To investigate whether gene expression changes in blood could provide insights into the disrupted iron metabolism in PD, we performed a meta-analysis using NextBio (Kupershmidt et al., 2010) (see Materials and Methods). Four microarrays met our inclusion criteria and were included in the final meta-analysis (Supplementary Figure S1 and Table S1). Meta-analysis using the non-parametric ranking approach in NextBio identified 1,220 transcripts in blood of PD patients compared to HC. We observed very little overlap in gene expression across the four datasets. Only 24 genes were differentially expressed in at least two out of the four studies and were the most highly ranked genes (Table 2). The complete list of genes identified in meta-analysis is provided in Supplementary Table S2. The two most highly ranked genes identified in the meta-analysis were alpha synuclein (SNCA) and hemoglobin delta (HBD) (Table 2). Genes associated with hemoglobin, including alpha hemoglobin stabilizing protein (AHSP) and hemoglobin gamma 2 (HBG2) were downregulated in PD patients compared to HC (Table 2 and Supplementary Table S2).
Erythrocyte-specific genes and genes involved in heme biosynthesis and iron metabolism, including erythrocyte membrane protein band 4.2 (EPB42), 5′-aminolevulinate synthase 2 (ALAS2), solute carrier family 4 member 1 (SLC4A1), glycophorin B (GYPB), solute carrier family 11 member 2 (SLC11A2), ferrochelatase (FECH), and hemochromatosis (HFE), were downregulated in PD studies (Supplementary Table S2).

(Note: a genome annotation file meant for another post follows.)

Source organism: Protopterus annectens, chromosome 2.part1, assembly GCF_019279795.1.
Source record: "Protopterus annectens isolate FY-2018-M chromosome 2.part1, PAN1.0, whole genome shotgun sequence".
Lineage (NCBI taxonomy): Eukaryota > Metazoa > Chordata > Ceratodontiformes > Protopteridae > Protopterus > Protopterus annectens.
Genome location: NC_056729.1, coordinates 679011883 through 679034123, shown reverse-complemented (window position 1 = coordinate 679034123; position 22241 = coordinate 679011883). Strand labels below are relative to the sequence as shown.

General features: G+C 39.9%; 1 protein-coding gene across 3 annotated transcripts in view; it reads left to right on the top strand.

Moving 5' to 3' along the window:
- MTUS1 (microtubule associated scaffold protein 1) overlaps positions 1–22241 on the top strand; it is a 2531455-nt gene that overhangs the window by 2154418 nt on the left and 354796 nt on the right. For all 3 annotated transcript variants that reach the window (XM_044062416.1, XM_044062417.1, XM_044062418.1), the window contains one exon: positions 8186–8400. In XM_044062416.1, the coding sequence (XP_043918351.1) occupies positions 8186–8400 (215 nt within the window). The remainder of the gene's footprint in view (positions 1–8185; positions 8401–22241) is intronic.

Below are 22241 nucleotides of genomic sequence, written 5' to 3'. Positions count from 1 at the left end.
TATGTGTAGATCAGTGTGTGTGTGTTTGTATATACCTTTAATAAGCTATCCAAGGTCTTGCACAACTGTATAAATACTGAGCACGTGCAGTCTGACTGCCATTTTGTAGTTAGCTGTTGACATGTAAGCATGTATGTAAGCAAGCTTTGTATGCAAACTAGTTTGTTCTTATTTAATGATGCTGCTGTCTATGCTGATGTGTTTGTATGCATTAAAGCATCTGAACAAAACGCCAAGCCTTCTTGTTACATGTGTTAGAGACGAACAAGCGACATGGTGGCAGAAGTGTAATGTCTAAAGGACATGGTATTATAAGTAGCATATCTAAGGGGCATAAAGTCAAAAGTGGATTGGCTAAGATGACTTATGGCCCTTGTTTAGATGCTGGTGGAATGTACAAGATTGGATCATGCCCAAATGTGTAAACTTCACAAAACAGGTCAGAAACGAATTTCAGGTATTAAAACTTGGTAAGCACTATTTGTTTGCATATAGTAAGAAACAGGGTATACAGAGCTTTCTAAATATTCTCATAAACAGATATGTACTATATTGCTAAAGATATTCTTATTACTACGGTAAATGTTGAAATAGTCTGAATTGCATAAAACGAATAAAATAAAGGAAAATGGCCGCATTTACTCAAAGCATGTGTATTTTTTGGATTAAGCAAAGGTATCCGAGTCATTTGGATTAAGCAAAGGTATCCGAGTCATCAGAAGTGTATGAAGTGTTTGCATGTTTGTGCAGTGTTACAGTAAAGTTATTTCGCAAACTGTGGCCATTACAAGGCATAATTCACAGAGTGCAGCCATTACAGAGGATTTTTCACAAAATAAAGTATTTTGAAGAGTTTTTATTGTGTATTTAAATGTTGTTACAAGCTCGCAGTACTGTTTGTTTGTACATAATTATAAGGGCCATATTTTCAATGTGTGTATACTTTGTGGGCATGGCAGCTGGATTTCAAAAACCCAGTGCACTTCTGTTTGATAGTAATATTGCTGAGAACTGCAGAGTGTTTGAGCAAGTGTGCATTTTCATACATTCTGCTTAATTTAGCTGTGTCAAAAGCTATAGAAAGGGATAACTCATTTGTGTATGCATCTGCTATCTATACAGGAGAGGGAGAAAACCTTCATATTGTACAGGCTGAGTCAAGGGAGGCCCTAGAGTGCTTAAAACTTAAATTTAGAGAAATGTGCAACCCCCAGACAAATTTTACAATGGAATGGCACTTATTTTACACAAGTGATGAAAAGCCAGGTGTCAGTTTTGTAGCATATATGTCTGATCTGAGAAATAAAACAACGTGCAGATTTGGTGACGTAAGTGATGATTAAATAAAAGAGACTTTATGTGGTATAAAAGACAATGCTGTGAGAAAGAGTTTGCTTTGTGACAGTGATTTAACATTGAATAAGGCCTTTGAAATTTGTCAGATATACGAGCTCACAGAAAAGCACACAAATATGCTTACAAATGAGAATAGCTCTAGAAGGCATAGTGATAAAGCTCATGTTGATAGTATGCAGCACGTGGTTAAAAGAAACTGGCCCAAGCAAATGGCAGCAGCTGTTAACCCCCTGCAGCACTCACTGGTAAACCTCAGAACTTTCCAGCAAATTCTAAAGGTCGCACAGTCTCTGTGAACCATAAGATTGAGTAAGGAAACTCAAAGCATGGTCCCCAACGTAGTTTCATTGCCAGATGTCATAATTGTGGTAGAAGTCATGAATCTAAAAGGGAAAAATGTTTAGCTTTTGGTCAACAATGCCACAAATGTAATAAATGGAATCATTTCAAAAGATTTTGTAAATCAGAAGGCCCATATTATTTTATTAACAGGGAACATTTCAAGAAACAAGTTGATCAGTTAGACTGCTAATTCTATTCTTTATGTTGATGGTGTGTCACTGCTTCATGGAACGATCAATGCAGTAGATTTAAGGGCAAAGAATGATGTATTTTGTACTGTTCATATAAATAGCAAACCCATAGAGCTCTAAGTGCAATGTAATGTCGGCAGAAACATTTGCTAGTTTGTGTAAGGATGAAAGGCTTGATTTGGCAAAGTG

Gene ontology and pathway analysis performed in NextBio revealed that genes identified in the meta-analysis were enriched in pathways related to oxygen binding and transport, tetrapyrrole binding and metabolism, heme binding and metabolism, erythrocyte development, hemoglobin’s chaperone, hemoglobin complex, mitochondrial membrane, and the spliceosome. Genes within these pathways were predominantly downregulated across all the studies (Figure 1). Network analysis of the top 50 most highly ranked genes elucidated a network of genes related to hemoglobin and iron metabolism including, HBB, HBD, AHSP, SLC11A2, and genes involved in erythrocyte development, EPB42 and GYPB (Figure 2). Interestingly, SNCA is highly interconnected within this network (Figure 2).
FIGURE 1. Pathway analysis of blood microarrays in PD. Biological and functional analysis of genes identified in the meta-analysis was performed in NextBio using the Molecular Signatures Database (MSigDB) and gene ontology terms. Red and blue arrows indicate significant overlap in upregulation and downregulation, respectively, of genes identified in the meta-analysis with the specific pathway. n.s. indicates not significant.